Exploring Careers of Purpose and Social Impact at UVA Darden Net Impact Week
By Dave Hendrick
There’s no one way to pursue a purpose-driven career after graduating from the University of Virginia Darden School of Business. At an alumni career panel during Net Impact Week, Darden alumni discussed making a social impact in fields ranging from beer brewing to educational technology, as well as their often atypical recruiting paths at the School.
Alex Fife (MBA ’14), senior associate at investing firm SEI Ventures, recalled being at Darden and realizing that all the positions he was attracted to involved some sort of mission-focus. He wasn’t exclusively interested in that kind of work, Fife said, but they appeared to present the most intellectually stimulating possibilities.
Fife said he found himself drawn to the startup ecosystem at Darden and in Charlottesville, and after interning with a clean energy company in Colorado, he took a post-Darden position as director of finance and operations with Village Capital, a mission-driven venture firm led by UVA alumnus Ross Baird, which had just received a substantial grant to help its launch.
“It fell into my lap, and I had to make the opportunity work,” said Fife. “In some ways, I was both intentional in following my instincts but also stumbled into it. There’s a lot of that when it comes to nontraditional paths.”
Fife’s current company, SEI Ventures, has an inclination toward investments in the education space with a focus on economic mobility.
Lydia Hackert (MBA ’18), who currently serves as an internal consultant for the U.S. Secret Service, came to Darden after stints working for USAID and the U.S. State Department. She interned and worked for a tech incubator, and saw developing her tech skills as the most useful path toward making an impact in the federal government.
“I found my way back to what I was passionate about, which was the public sector,” said Hackert.
Similarly, Elizabeth Tual (MBA ‘15), corporate social responsibility (CSR) manager at Devils Backbone Brewing Company, said those interested in the social impact space typically have a strong sense of the sort of work they want to be doing, and that often means carving one’s own recruiting path.
“If you’re interested in CSR, the positions are not always there in front of you,” Tual said. “You have to seek them out.”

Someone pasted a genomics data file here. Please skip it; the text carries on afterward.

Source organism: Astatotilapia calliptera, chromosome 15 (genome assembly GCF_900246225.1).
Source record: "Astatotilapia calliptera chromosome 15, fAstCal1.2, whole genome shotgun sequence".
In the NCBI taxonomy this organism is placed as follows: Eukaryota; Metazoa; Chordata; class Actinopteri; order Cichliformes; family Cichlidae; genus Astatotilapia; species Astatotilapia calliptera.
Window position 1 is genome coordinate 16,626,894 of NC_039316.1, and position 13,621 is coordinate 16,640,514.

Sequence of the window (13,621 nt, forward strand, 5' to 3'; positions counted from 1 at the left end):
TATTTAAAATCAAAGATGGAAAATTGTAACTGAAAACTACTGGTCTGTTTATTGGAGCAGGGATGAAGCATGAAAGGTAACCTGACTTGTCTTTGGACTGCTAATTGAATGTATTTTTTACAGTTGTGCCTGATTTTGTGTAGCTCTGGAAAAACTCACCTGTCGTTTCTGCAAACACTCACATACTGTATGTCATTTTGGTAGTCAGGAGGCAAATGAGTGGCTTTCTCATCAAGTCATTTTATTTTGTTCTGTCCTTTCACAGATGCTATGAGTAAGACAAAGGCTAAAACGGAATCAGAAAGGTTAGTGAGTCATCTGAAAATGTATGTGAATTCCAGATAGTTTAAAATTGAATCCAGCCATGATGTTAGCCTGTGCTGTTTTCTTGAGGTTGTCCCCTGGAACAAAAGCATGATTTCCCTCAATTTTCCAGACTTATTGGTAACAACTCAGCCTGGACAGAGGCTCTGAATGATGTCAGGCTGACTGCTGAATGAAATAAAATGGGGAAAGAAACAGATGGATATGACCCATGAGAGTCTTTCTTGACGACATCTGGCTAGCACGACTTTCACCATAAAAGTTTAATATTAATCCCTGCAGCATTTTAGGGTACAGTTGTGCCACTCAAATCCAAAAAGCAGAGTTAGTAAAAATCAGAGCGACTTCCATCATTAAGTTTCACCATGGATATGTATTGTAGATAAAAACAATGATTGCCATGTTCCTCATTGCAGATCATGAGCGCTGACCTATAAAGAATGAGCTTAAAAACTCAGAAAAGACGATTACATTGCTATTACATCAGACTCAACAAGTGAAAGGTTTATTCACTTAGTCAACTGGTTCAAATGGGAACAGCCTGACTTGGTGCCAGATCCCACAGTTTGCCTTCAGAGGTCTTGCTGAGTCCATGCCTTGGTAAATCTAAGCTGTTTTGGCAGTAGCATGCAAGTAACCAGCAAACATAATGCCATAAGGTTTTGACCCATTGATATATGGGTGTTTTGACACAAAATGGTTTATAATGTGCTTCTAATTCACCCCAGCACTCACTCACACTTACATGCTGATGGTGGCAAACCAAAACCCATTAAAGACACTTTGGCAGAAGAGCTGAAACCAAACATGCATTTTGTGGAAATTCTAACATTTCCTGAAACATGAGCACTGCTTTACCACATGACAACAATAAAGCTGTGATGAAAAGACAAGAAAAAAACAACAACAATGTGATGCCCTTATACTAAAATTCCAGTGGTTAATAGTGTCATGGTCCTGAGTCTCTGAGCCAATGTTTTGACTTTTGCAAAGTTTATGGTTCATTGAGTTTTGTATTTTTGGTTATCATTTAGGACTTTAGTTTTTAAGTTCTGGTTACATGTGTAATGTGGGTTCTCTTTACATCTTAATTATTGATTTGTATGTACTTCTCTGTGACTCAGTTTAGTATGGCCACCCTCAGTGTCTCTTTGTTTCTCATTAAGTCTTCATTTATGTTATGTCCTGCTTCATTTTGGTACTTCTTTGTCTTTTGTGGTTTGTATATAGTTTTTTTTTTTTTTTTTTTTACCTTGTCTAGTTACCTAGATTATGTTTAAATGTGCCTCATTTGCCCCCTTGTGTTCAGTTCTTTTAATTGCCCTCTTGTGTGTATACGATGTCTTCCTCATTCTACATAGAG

Christine Davies (MBA ’09), who worked at Microsoft and the Asia Society after Darden, said she ultimately decided to start the kind of company she wanted to work for. Her startup Poligage seeks to connect public-policy experts with the organizations that could benefit from their insights.
Just as there’s no one path to positions of great impact, there is not one type of company with a monopoly on social impact, panelists said.
Fife advised MBA students considering their next steps to go where they can learn and develop the knowledge of an industry or a skillset that is going to “help you do the things that you think you want to do.”
If that means interning with a large consulting or financial services firm, don’t hesitate to explore that avenue, Fife said.
“You could go to an impact company and maybe you wouldn’t get the knowledge or skills or network that would be best for you,” Fife said. “Sometimes, we over-index about brand names and don’t think enough about questions like: Who am I going to be working with? What will I learn?”
As more large companies expand their notions of success and begin to take a stakeholder-centric mindset, Davies said she saw increasing opportunities for Darden alumni to make a social impact at companies of all sectors and sizes.
In addition to the alumni career panel, the week included sessions with Darden faculty; panel discussions focused on topics including plant-based diets, philanthropy and incorporating sustainability at home; a primer on Resilience Education with Tierney Fairchild (MBA ’94); and a Net Impact cold call and clothing swap.
The University of Virginia Darden School of Business delivers the world’s best business education experience to prepare entrepreneurial, global and responsible leaders through its MBA, Ph.D., MSBA and Executive Education programs. Darden’s top-ranked faculty is renowned for teaching excellence and advances practical business knowledge through research. Darden was established in 1955 at the University of Virginia, a top public university founded by Thomas Jefferson in 1819 in Charlottesville, Virginia.
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